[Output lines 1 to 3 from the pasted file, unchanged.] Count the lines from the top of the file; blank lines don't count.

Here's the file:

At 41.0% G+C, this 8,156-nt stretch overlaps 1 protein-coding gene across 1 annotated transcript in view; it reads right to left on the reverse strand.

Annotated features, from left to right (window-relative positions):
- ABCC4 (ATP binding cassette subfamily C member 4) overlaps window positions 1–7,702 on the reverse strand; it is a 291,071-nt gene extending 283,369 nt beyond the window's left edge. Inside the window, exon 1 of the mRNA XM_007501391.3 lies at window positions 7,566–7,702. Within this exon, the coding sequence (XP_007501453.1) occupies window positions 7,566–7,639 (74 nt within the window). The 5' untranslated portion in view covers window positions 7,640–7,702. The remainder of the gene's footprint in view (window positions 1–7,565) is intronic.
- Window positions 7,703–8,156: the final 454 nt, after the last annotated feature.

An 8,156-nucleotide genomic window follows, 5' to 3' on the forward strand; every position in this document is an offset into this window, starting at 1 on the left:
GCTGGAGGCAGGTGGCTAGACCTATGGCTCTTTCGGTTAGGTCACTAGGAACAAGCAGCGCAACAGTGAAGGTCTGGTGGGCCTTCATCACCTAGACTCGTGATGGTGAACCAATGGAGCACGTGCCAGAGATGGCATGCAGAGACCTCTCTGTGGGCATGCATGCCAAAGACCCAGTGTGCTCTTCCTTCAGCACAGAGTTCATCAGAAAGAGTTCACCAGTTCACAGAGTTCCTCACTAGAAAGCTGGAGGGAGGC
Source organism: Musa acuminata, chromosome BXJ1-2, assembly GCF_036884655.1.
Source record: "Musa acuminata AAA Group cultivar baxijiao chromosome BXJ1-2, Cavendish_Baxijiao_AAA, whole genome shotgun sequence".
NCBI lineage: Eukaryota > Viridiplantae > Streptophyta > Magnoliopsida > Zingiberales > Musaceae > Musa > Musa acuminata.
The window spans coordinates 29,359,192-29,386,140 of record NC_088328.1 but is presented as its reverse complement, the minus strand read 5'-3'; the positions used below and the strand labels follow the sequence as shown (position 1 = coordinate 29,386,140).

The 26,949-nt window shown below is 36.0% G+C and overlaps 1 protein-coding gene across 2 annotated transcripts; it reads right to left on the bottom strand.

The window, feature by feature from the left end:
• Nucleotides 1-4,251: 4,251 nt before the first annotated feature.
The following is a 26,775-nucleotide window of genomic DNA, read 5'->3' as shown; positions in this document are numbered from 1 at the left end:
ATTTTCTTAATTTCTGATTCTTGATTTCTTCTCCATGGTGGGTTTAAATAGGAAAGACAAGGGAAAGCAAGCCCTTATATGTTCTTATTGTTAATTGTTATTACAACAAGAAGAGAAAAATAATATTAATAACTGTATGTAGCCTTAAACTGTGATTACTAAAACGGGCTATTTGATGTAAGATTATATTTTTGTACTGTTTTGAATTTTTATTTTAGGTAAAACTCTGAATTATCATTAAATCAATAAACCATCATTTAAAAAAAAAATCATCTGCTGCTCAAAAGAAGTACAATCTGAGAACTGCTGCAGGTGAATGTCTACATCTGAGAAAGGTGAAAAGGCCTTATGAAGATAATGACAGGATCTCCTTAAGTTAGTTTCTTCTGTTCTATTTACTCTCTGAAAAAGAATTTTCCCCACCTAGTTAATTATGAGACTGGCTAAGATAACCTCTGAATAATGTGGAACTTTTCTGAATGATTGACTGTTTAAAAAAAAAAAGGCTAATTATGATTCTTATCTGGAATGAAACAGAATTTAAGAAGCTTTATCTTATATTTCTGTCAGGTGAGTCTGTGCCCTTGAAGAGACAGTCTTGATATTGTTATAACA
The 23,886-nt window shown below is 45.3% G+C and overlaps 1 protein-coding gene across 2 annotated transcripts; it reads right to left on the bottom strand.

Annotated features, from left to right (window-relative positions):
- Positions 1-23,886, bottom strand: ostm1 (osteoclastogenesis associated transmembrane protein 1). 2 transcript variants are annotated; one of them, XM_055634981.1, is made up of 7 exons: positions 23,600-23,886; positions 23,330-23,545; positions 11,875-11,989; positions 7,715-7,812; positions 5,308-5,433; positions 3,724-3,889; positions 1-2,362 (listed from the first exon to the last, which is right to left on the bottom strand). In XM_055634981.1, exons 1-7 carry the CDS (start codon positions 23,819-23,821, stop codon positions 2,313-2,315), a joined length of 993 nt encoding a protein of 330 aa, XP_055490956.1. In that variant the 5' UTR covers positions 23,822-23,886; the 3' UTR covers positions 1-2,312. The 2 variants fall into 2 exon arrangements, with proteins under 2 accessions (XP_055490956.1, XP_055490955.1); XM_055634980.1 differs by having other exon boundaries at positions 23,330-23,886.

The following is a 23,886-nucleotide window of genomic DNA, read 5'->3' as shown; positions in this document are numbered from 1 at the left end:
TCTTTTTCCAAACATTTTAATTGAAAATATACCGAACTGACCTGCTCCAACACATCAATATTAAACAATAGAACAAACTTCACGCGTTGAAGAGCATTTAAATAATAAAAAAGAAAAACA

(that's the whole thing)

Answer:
At 41.0% G+C, this 8,156-nt stretch overlaps 1 protein-coding gene across 1 annotated transcript in view; it reads right to left on the reverse strand.

Annotated features, from left to right (window-relative positions):
- ABCC4 (ATP binding cassette subfamily C member 4) overlaps window positions 1–7,702 on the reverse strand; it is a 291,071-nt gene extending 283,369 nt beyond the window's left edge. Inside the window, exon 1 of the mRNA XM_007501391.3 lies at window positions 7,566–7,702. Within this exon, the coding sequence (XP_007501453.1) occupies window positions 7,566–7,639 (74 nt within the window). The 5' untranslated portion in view covers window positions 7,640–7,702. The remainder of the gene's footprint in view (window positions 1–7,565) is intronic.